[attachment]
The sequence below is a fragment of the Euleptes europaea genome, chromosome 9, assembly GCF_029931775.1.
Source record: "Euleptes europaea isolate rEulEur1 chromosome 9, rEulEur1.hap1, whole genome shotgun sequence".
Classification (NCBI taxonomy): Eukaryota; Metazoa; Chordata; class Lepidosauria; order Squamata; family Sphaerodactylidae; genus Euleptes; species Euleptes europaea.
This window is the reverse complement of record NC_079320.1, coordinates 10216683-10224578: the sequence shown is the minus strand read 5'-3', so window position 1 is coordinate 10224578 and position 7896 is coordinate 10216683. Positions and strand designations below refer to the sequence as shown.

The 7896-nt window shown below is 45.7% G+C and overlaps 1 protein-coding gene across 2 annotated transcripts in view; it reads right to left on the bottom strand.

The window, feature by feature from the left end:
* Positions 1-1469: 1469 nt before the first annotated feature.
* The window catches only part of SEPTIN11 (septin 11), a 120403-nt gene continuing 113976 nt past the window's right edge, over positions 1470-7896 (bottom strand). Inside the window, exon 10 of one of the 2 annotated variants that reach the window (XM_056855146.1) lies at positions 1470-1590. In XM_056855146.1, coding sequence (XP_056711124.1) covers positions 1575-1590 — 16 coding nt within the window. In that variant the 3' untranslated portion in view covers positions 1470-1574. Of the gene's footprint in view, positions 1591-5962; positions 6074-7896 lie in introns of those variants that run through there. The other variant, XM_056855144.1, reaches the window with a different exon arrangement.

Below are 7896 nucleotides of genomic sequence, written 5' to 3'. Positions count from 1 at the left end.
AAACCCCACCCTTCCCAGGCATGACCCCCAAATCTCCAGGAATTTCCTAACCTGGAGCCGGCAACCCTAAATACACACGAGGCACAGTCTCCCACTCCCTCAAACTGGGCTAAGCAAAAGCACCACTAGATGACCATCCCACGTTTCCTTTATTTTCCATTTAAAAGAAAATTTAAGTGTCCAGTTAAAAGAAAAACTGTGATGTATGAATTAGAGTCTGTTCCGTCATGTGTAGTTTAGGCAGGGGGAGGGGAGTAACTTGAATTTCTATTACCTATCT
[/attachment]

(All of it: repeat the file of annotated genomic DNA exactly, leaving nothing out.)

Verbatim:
The sequence below is a fragment of the Euleptes europaea genome, chromosome 9, assembly GCF_029931775.1.
Source record: "Euleptes europaea isolate rEulEur1 chromosome 9, rEulEur1.hap1, whole genome shotgun sequence".
Classification (NCBI taxonomy): Eukaryota; Metazoa; Chordata; class Lepidosauria; order Squamata; family Sphaerodactylidae; genus Euleptes; species Euleptes europaea.
This window is the reverse complement of record NC_079320.1, coordinates 10216683-10224578: the sequence shown is the minus strand read 5'-3', so window position 1 is coordinate 10224578 and position 7896 is coordinate 10216683. Positions and strand designations below refer to the sequence as shown.

The 7896-nt window shown below is 45.7% G+C and overlaps 1 protein-coding gene across 2 annotated transcripts in view; it reads right to left on the bottom strand.

The window, feature by feature from the left end:
* Positions 1-1469: 1469 nt before the first annotated feature.
* The window catches only part of SEPTIN11 (septin 11), a 120403-nt gene continuing 113976 nt past the window's right edge, over positions 1470-7896 (bottom strand). Inside the window, exon 10 of one of the 2 annotated variants that reach the window (XM_056855146.1) lies at positions 1470-1590. In XM_056855146.1, coding sequence (XP_056711124.1) covers positions 1575-1590 — 16 coding nt within the window. In that variant the 3' untranslated portion in view covers positions 1470-1574. Of the gene's footprint in view, positions 1591-5962; positions 6074-7896 lie in introns of those variants that run through there. The other variant, XM_056855144.1, reaches the window with a different exon arrangement.

Below are 7896 nucleotides of genomic sequence, written 5' to 3'. Positions count from 1 at the left end.
AAACCCCACCCTTCCCAGGCATGACCCCCAAATCTCCAGGAATTTCCTAACCTGGAGCCGGCAACCCTAAATACACACGAGGCACAGTCTCCCACTCCCTCAAACTGGGCTAAGCAAAAGCACCACTAGATGACCATCCCACGTTTCCTTTATTTTCCATTTAAAAGAAAATTTAAGTGTCCAGTTAAAAGAAAAACTGTGATGTATGAATTAGAGTCTGTTCCGTCATGTGTAGTTTAGGCAGGGGGAGGGGAGTAACTTGAATTTCTATTACCTATCT